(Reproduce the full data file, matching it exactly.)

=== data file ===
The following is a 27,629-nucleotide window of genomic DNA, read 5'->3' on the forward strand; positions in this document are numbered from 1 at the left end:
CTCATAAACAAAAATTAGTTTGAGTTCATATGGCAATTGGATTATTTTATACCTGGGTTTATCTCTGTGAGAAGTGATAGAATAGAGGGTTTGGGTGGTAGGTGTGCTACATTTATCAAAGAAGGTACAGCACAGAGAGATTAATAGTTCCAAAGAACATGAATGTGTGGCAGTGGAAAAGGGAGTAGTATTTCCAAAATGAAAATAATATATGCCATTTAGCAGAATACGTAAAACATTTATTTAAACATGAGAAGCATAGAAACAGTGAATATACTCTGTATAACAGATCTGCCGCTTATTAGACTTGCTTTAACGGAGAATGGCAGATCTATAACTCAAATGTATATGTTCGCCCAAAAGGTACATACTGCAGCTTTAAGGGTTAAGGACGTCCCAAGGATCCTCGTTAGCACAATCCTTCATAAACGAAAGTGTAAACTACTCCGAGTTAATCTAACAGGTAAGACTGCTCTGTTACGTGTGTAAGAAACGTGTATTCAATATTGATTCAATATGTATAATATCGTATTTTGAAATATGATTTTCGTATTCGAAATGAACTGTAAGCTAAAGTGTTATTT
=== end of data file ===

The following is a 27,629-nucleotide window of genomic DNA, read 5'->3' on the forward strand; positions in this document are numbered from 1 at the left end:
CTCATAAACAAAAATTAGTTTGAGTTCATATGGCAATTGGATTATTTTATACCTGGGTTTATCTCTGTGAGAAGTGATAGAATAGAGGGTTTGGGTGGTAGGTGTGCTACATTTATCAAAGAAGGTACAGCACAGAGAGATTAATAGTTCCAAAGAACATGAATGTGTGGCAGTGGAAAAGGGAGTAGTATTTCCAAAATGAAAATAATATATGCCATTTAGCAGAATACGTAAAACATTTATTTAAACATGAGAAGCATAGAAACAGTGAATATACTCTGTATAACAGATCTGCCGCTTATTAGACTTGCTTTAACGGAGAATGGCAGATCTATAACTCAAATGTATATGTTCGCCCAAAAGGTACATACTGCAGCTTTAAGGGTTAAGGACGTCCCAAGGATCCTCGTTAGCACAATCCTTCATAAACGAAAGTGTAAACTACTCCGAGTTAATCTAACAGGTAAGACTGCTCTGTTACGTGTGTAAGAAACGTGTATTCAATATTGATTCAATATGTATAATATCGTATTTTGAAATATGATTTTCGTATTCGAAATGAACTGTAAGCTAAAGTGTTATTT